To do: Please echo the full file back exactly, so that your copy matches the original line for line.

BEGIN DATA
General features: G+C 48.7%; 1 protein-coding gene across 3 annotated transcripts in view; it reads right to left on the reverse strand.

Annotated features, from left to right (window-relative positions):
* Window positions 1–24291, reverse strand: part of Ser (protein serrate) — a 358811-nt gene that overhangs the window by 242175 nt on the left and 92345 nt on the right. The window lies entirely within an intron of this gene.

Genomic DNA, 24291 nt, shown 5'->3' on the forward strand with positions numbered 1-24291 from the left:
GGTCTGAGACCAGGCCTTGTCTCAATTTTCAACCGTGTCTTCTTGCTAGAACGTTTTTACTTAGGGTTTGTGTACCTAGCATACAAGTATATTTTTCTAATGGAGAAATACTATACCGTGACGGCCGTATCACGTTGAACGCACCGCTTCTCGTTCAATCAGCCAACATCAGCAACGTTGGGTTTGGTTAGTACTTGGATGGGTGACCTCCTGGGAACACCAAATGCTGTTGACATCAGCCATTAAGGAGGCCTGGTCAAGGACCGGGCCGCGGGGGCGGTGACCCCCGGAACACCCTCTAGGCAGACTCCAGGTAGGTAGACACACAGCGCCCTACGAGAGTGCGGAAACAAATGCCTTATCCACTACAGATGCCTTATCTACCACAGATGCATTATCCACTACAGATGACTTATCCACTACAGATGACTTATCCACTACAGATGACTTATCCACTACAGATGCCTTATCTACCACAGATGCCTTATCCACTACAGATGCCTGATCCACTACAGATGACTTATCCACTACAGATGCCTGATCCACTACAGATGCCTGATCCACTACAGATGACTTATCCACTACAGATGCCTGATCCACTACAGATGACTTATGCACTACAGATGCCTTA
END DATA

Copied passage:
General features: G+C 48.7%; 1 protein-coding gene across 3 annotated transcripts in view; it reads right to left on the reverse strand.

Annotated features, from left to right (window-relative positions):
* Window positions 1–24291, reverse strand: part of Ser (protein serrate) — a 358811-nt gene that overhangs the window by 242175 nt on the left and 92345 nt on the right. The window lies entirely within an intron of this gene.

Genomic DNA, 24291 nt, shown 5'->3' on the forward strand with positions numbered 1-24291 from the left:
GGTCTGAGACCAGGCCTTGTCTCAATTTTCAACCGTGTCTTCTTGCTAGAACGTTTTTACTTAGGGTTTGTGTACCTAGCATACAAGTATATTTTTCTAATGGAGAAATACTATACCGTGACGGCCGTATCACGTTGAACGCACCGCTTCTCGTTCAATCAGCCAACATCAGCAACGTTGGGTTTGGTTAGTACTTGGATGGGTGACCTCCTGGGAACACCAAATGCTGTTGACATCAGCCATTAAGGAGGCCTGGTCAAGGACCGGGCCGCGGGGGCGGTGACCCCCGGAACACCCTCTAGGCAGACTCCAGGTAGGTAGACACACAGCGCCCTACGAGAGTGCGGAAACAAATGCCTTATCCACTACAGATGCCTTATCTACCACAGATGCATTATCCACTACAGATGACTTATCCACTACAGATGACTTATCCACTACAGATGACTTATCCACTACAGATGCCTTATCTACCACAGATGCCTTATCCACTACAGATGCCTGATCCACTACAGATGACTTATCCACTACAGATGCCTGATCCACTACAGATGCCTGATCCACTACAGATGACTTATCCACTACAGATGCCTGATCCACTACAGATGACTTATGCACTACAGATGCCTTA